SNU in the Time of Coronavirus

Dining Hall 1 during lunch
Written by Soujanya Rangawar

The other day, I was reading an article on Medium, the first line in its takeaways said, “the coronavirus is coming to you.”

It has been a week and SNU has already sent over 12 emails instructing, advising and cautioning its SNU community against the pandemic that has infected over 188 people across the nation as of March 19th, 2020.

The first email communicated about all classes being moved online until March 31st. Software such as Blackboard Ultra (accessed through Blackboard option on SNU links) and Microsoft Teams are currently being used. This automatically meant that students who had gone home for their mid-semester break have the option to stay at home until that period.

A recent email conveyed that this method will now continue until April 2nd. The option to stay at home  has been reinforced since one now requires a written permission from the Dean Students’ Affairs (DSA) to enter the campus.

Other emails have informed us about cancellation of all transport shuttles, closure of all activities inside the academic blocks, library and the Indoor Sports Complex (ISC). All three dining halls are currently operational. However, one is advised to go to a lesser crowded dining hall. All daily commuters are advised to have their lunch in DH 1 while students and permanent residents are advised to access DH 2 or DH 3 for lunch.

Traveling outside SNU requires a special permission from the DSA, in view of restricting all non-essential movement. All commuters to campus will undergo screening through an infrared thermometer. All non-symptomatic individuals are advised to observe self-quarantine for 7 days after returning from outside the campus. Any person who is found to have high temperature will be directed to the Blue Circle hospital, where, the person will be tested for other symptoms such as running nose, tiredness, dry cough. If found symptomatic, the person would be kept under observation for a period of 5-7 days in fumigated rooms that have been arranged in Hostel 1B (for boys; has capacity of 56 beds) and Tower 1 (for girls; has capacity of 48 beds). If the symptoms improve during the period, then the student could be shifted back to their respective accommodation on doctor’s recommendation. While, if the symptoms worsen, they would be taken to one of the government designated hospitals that has the Covid-19 test facility where they would be tested for the disease. All subsequent matters would then be handled by the state.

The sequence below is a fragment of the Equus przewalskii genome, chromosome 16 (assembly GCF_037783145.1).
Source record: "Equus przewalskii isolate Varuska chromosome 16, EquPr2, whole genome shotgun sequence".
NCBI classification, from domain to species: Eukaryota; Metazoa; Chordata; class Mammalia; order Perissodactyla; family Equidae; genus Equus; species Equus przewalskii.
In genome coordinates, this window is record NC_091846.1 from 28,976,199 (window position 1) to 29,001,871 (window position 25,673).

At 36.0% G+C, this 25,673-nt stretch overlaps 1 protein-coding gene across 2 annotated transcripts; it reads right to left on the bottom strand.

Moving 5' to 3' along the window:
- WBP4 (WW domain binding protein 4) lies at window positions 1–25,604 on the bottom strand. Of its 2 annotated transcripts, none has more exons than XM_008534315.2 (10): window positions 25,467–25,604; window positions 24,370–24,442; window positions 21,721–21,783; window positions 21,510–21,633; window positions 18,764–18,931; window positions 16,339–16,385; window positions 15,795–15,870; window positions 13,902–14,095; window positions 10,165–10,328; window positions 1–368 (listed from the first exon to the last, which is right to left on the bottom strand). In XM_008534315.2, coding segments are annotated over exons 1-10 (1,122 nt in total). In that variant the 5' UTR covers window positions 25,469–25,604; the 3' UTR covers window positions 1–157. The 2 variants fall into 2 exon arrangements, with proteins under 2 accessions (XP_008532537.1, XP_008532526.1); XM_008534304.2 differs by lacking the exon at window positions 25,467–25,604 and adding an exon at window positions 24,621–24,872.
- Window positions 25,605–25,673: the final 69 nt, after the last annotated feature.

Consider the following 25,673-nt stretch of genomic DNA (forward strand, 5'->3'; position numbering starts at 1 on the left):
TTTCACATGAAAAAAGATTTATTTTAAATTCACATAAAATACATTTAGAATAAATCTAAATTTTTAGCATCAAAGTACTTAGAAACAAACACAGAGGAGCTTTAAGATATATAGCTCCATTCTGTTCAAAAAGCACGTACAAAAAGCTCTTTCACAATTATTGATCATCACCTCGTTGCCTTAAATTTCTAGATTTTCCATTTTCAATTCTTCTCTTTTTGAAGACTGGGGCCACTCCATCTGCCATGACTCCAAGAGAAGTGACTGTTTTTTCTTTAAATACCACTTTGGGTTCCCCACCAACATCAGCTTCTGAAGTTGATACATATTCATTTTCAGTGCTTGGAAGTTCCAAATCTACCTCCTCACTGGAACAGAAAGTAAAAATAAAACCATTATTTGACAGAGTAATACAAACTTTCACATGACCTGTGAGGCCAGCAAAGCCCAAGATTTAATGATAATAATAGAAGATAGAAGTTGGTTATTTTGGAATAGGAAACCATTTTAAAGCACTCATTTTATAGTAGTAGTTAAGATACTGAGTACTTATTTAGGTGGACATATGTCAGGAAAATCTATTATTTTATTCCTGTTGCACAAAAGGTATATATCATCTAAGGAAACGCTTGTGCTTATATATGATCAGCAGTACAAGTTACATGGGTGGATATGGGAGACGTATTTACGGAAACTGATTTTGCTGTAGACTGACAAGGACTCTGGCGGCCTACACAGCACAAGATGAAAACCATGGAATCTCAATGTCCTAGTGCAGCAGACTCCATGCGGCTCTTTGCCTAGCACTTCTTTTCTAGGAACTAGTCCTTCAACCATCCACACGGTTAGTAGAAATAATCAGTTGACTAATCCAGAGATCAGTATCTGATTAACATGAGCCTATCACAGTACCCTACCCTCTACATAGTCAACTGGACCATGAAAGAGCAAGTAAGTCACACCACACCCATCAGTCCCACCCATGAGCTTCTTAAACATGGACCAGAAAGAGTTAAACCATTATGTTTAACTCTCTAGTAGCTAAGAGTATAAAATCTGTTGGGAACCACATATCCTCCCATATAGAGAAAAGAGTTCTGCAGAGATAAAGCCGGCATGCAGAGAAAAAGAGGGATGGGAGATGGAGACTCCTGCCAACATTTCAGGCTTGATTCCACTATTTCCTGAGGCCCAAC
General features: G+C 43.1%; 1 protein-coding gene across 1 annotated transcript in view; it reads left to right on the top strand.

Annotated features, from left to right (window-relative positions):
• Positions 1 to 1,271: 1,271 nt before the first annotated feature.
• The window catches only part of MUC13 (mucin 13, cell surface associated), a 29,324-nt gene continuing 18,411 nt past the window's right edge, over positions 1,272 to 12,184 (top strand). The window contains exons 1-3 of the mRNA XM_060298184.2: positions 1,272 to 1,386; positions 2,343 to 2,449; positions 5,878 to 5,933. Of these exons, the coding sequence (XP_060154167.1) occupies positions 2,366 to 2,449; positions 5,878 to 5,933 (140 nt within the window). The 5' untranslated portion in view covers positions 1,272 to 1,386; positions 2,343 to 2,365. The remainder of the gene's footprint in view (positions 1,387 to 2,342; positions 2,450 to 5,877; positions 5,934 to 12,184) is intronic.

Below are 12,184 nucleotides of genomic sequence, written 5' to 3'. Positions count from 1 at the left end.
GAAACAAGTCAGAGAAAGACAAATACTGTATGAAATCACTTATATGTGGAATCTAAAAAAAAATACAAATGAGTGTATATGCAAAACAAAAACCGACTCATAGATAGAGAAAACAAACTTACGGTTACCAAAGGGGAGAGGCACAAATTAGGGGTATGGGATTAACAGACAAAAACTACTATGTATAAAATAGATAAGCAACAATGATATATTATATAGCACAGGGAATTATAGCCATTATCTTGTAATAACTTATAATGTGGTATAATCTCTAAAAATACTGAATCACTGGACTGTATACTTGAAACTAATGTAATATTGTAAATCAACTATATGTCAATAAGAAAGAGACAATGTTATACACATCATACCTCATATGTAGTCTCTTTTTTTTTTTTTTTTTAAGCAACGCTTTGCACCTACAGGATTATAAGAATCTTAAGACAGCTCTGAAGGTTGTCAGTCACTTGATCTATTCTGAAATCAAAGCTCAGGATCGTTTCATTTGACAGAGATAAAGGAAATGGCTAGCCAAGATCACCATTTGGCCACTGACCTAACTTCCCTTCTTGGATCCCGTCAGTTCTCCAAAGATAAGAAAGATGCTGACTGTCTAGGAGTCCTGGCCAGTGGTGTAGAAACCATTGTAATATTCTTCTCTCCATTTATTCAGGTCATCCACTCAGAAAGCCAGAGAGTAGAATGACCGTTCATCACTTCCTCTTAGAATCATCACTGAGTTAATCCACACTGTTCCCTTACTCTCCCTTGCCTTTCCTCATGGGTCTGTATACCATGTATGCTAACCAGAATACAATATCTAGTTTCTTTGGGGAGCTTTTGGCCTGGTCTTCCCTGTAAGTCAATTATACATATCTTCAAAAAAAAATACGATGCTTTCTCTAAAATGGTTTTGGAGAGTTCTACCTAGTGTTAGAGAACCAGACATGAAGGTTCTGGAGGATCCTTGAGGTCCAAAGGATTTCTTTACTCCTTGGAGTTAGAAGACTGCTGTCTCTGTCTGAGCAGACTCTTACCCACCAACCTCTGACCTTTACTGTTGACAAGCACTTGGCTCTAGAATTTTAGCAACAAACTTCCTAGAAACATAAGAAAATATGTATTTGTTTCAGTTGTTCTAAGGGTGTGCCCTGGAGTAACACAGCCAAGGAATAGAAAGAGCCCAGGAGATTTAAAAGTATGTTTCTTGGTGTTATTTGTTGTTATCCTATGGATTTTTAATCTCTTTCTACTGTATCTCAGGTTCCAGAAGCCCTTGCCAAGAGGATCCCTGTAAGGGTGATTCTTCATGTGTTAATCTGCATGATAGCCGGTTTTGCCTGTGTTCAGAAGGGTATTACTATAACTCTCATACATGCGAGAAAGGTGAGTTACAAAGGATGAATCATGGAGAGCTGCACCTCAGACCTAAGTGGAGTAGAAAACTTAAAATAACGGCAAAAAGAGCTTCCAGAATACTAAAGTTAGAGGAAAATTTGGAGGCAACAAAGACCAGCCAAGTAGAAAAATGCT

“No persons have been quarantined as of now,” says Mrs. Neelam Chaudhary, the warden of cluster 2A.

As the campus heads towards a seeming lockdown, to further ensure that there is minimal outside contact, it has almost halved its housekeeping, maintenance and security staff. The working staff from March 20th will be provided accommodation within campus. Female workers will stay in 2A while male workers will be staying in cluster 3, according to Mrs. Chaudhury.

The dining hall staff will now temporarily relocate within the campus, according to Mr. Vikram Singh, cashier and supervisor at DH 1. All halls are operated by Azure Hospitality.

As of March 18th, there were about 392 students staying in campus. This includes the undergraduates, masters and the PhD students. “Students have been rapidly vacating their hostels,” says Mrs. Chaudhary.

Those students staying back on campus are being made to sign an undertaking claiming that they are fully aware of the risks if they cannot go back home due to inevitable personal reasons. Additionally, signing it also maintains that they cannot hold SNU or its staff responsible for any exposure or infection with the virus.

“For students leaving campus, they must ensure wearing masks in all public spaces. Disinfecting hands every half hour is also advised. Before reaching home, one should effectively get rid of the mask and any other external disposable item ensuring against any overlooked transmission,” says Dr. Susheel Shukla, a general physician at the Blue Circle.

The campus remains quiet and desolate except during the night at DH 2 when it is pulsating with all the undergraduates who have willed to stay back so far, the masters and the PhD students who will now recline into the tranquility of their rooms, and with all their servers down, the staff that cheerfully continues to serve us on.



About the author

Soujanya Rangawar

Class of '21. English concentrator.

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